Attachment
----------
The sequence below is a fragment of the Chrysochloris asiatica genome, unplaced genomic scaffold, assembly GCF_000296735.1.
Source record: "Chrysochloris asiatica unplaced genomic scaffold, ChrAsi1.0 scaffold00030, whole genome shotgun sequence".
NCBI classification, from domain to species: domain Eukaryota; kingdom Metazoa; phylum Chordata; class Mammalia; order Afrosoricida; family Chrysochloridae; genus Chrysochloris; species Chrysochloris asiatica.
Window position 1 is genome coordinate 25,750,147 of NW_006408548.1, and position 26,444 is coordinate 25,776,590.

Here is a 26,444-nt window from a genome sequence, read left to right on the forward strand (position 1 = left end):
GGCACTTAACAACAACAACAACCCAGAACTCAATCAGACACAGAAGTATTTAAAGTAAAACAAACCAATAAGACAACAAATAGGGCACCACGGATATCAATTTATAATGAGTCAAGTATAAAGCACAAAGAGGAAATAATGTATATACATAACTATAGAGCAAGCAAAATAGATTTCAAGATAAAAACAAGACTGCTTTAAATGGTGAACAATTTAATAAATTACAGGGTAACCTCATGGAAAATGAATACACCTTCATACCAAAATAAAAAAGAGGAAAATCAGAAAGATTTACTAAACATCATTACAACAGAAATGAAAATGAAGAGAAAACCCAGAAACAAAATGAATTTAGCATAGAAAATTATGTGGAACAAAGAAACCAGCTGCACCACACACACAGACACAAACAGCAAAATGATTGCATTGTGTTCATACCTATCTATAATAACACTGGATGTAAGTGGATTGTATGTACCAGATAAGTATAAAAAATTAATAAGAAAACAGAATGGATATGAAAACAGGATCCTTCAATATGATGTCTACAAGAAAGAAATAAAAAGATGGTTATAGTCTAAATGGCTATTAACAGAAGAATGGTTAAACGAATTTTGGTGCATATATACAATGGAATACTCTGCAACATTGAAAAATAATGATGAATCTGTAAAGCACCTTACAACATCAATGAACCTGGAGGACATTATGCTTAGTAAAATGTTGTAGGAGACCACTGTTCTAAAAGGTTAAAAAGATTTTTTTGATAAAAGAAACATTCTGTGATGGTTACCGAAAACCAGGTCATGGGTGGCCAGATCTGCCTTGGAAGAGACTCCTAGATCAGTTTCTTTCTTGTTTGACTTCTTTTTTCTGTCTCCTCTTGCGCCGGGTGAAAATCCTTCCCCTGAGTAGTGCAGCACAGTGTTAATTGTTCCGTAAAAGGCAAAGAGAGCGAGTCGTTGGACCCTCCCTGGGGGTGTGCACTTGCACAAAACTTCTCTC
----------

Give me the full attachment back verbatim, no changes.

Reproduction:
The sequence below is a fragment of the Chrysochloris asiatica genome, unplaced genomic scaffold, assembly GCF_000296735.1.
Source record: "Chrysochloris asiatica unplaced genomic scaffold, ChrAsi1.0 scaffold00030, whole genome shotgun sequence".
NCBI classification, from domain to species: domain Eukaryota; kingdom Metazoa; phylum Chordata; class Mammalia; order Afrosoricida; family Chrysochloridae; genus Chrysochloris; species Chrysochloris asiatica.
Window position 1 is genome coordinate 25,750,147 of NW_006408548.1, and position 26,444 is coordinate 25,776,590.

Here is a 26,444-nt window from a genome sequence, read left to right on the forward strand (position 1 = left end):
GGCACTTAACAACAACAACAACCCAGAACTCAATCAGACACAGAAGTATTTAAAGTAAAACAAACCAATAAGACAACAAATAGGGCACCACGGATATCAATTTATAATGAGTCAAGTATAAAGCACAAAGAGGAAATAATGTATATACATAACTATAGAGCAAGCAAAATAGATTTCAAGATAAAAACAAGACTGCTTTAAATGGTGAACAATTTAATAAATTACAGGGTAACCTCATGGAAAATGAATACACCTTCATACCAAAATAAAAAAGAGGAAAATCAGAAAGATTTACTAAACATCATTACAACAGAAATGAAAATGAAGAGAAAACCCAGAAACAAAATGAATTTAGCATAGAAAATTATGTGGAACAAAGAAACCAGCTGCACCACACACACAGACACAAACAGCAAAATGATTGCATTGTGTTCATACCTATCTATAATAACACTGGATGTAAGTGGATTGTATGTACCAGATAAGTATAAAAAATTAATAAGAAAACAGAATGGATATGAAAACAGGATCCTTCAATATGATGTCTACAAGAAAGAAATAAAAAGATGGTTATAGTCTAAATGGCTATTAACAGAAGAATGGTTAAACGAATTTTGGTGCATATATACAATGGAATACTCTGCAACATTGAAAAATAATGATGAATCTGTAAAGCACCTTACAACATCAATGAACCTGGAGGACATTATGCTTAGTAAAATGTTGTAGGAGACCACTGTTCTAAAAGGTTAAAAAGATTTTTTTGATAAAAGAAACATTCTGTGATGGTTACCGAAAACCAGGTCATGGGTGGCCAGATCTGCCTTGGAAGAGACTCCTAGATCAGTTTCTTTCTTGTTTGACTTCTTTTTTCTGTCTCCTCTTGCGCCGGGTGAAAATCCTTCCCCTGAGTAGTGCAGCACAGTGTTAATTGTTCCGTAAAAGGCAAAGAGAGCGAGTCGTTGGACCCTCCCTGGGGGTGTGCACTTGCACAAAACTTCTCTC